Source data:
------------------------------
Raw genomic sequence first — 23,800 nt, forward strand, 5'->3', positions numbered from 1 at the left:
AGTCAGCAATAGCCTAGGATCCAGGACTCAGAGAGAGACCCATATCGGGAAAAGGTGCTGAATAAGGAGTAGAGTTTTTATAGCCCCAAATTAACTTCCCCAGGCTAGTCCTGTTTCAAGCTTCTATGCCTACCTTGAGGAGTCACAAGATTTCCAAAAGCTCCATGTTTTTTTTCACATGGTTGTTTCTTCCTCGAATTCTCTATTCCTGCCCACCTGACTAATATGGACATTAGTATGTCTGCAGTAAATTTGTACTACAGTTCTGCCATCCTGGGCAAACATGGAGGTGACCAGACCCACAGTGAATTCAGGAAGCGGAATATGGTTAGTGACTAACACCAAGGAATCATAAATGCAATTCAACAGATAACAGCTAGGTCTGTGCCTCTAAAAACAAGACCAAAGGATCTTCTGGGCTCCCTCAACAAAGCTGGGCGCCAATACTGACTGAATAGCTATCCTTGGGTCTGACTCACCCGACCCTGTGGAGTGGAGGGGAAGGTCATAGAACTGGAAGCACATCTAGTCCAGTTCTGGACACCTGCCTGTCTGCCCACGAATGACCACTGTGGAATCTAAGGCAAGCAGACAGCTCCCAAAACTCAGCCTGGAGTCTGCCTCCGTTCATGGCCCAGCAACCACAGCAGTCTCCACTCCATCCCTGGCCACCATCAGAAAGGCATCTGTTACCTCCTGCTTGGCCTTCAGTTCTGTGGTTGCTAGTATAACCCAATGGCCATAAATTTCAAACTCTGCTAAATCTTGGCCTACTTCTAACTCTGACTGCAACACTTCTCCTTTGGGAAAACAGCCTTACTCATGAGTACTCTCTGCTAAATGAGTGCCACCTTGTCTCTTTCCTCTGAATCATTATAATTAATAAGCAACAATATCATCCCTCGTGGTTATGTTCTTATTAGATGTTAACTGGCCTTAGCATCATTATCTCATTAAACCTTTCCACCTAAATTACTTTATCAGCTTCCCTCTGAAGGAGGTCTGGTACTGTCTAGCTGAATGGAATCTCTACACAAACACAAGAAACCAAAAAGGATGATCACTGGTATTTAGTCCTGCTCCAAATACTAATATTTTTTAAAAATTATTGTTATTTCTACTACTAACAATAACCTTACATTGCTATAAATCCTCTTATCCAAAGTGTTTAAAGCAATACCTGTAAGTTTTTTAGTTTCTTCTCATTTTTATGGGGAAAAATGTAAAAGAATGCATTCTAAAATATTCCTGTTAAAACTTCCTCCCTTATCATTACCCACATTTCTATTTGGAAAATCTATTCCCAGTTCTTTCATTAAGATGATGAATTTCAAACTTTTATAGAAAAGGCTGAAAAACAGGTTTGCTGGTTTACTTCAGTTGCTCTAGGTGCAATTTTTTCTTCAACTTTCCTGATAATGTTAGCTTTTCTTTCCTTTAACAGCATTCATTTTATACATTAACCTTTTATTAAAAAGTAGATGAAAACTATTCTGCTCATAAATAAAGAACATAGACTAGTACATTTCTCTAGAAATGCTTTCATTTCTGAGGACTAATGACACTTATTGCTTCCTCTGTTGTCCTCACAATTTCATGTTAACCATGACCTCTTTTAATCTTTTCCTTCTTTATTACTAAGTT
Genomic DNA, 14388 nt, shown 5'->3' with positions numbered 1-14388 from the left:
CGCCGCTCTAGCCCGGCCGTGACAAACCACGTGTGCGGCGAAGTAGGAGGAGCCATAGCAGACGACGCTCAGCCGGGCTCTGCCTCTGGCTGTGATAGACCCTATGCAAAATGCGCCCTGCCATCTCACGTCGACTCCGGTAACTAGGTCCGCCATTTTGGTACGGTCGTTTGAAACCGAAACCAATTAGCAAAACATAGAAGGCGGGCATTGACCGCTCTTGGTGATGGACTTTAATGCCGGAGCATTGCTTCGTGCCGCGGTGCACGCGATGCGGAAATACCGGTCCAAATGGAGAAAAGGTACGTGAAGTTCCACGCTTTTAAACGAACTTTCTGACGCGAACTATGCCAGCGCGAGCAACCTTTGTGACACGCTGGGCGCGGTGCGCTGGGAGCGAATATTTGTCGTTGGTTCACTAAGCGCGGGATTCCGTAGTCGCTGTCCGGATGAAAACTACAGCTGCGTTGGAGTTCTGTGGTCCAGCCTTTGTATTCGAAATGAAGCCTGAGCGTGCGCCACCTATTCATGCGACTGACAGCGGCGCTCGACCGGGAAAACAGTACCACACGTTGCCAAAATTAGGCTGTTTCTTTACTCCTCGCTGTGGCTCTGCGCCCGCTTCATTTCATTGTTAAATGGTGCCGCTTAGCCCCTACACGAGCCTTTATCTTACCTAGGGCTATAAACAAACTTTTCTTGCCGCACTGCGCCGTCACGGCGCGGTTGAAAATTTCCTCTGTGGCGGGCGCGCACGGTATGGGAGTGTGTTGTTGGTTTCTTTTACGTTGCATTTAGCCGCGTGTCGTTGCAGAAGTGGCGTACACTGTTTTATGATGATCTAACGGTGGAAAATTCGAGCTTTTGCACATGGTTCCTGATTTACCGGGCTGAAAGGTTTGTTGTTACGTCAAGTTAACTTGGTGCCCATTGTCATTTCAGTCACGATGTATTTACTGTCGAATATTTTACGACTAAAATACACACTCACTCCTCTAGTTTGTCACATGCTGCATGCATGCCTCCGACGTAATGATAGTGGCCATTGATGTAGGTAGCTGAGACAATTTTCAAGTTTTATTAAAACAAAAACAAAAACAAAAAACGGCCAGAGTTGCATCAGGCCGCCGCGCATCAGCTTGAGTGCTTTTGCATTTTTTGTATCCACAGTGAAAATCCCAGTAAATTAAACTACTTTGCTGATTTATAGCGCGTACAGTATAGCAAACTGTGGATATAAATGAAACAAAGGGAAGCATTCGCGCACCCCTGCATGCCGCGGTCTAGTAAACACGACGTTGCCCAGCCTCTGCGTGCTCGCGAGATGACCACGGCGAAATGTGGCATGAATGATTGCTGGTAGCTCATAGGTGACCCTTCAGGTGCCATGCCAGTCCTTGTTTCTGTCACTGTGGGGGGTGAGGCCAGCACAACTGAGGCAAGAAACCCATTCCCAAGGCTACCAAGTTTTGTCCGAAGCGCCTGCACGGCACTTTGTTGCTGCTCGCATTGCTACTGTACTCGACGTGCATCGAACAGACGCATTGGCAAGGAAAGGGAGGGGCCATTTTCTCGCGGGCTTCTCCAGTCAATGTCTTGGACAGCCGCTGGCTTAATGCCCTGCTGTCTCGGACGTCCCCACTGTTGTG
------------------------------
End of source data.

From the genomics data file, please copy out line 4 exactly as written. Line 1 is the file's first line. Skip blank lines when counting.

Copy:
CGCCGCTCTAGCCCGGCCGTGACAAACCACGTGTGCGGCGAAGTAGGAGGAGCCATAGCAGACGACGCTCAGCCGGGCTCTGCCTCTGGCTGTGATAGACCCTATGCAAAATGCGCCCTGCCATCTCACGTCGACTCCGGTAACTAGGTCCGCCATTTTGGTACGGTCGTTTGAAACCGAAACCAATTAGCAAAACATAGAAGGCGGGCATTGACCGCTCTTGGTGATGGACTTTAATGCCGGAGCATTGCTTCGTGCCGCGGTGCACGCGATGCGGAAATACCGGTCCAAATGGAGAAAAGGTACGTGAAGTTCCACGCTTTTAAACGAACTTTCTGACGCGAACTATGCCAGCGCGAGCAACCTTTGTGACACGCTGGGCGCGGTGCGCTGGGAGCGAATATTTGTCGTTGGTTCACTAAGCGCGGGATTCCGTAGTCGCTGTCCGGATGAAAACTACAGCTGCGTTGGAGTTCTGTGGTCCAGCCTTTGTATTCGAAATGAAGCCTGAGCGTGCGCCACCTATTCATGCGACTGACAGCGGCGCTCGACCGGGAAAACAGTACCACACGTTGCCAAAATTAGGCTGTTTCTTTACTCCTCGCTGTGGCTCTGCGCCCGCTTCATTTCATTGTTAAATGGTGCCGCTTAGCCCCTACACGAGCCTTTATCTTACCTAGGGCTATAAACAAACTTTTCTTGCCGCACTGCGCCGTCACGGCGCGGTTGAAAATTTCCTCTGTGGCGGGCGCGCACGGTATGGGAGTGTGTTGTTGGTTTCTTTTACGTTGCATTTAGCCGCGTGTCGTTGCAGAAGTGGCGTACACTGTTTTATGATGATCTAACGGTGGAAAATTCGAGCTTTTGCACATGGTTCCTGATTTACCGGGCTGAAAGGTTTGTTGTTACGTCAAGTTAACTTGGTGCCCATTGTCATTTCAGTCACGATGTATTTACTGTCGAATATTTTACGACTAAAATACACACTCACTCCTCTAGTTTGTCACATGCTGCATGCATGCCTCCGACGTAATGATAGTGGCCATTGATGTAGGTAGCTGAGACAATTTTCAAGTTTTATTAAAACAAAAACAAAAACAAAAAACGGCCAGAGTTGCATCAGGCCGCCGCGCATCAGCTTGAGTGCTTTTGCATTTTTTGTATCCACAGTGAAAATCCCAGTAAATTAAACTACTTTGCTGATTTATAGCGCGTACAGTATAGCAAACTGTGGATATAAATGAAACAAAGGGAAGCATTCGCGCACCCCTGCATGCCGCGGTCTAGTAAACACGACGTTGCCCAGCCTCTGCGTGCTCGCGAGATGACCACGGCGAAATGTGGCATGAATGATTGCTGGTAGCTCATAGGTGACCCTTCAGGTGCCATGCCAGTCCTTGTTTCTGTCACTGTGGGGGGTGAGGCCAGCACAACTGAGGCAAGAAACCCATTCCCAAGGCTACCAAGTTTTGTCCGAAGCGCCTGCACGGCACTTTGTTGCTGCTCGCATTGCTACTGTACTCGACGTGCATCGAACAGACGCATTGGCAAGGAAAGGGAGGGGCCATTTTCTCGCGGGCTTCTCCAGTCAATGTCTTGGACAGCCGCTGGCTTAATGCCCTGCTGTCTCGGACGTCCCCACTGTTGTG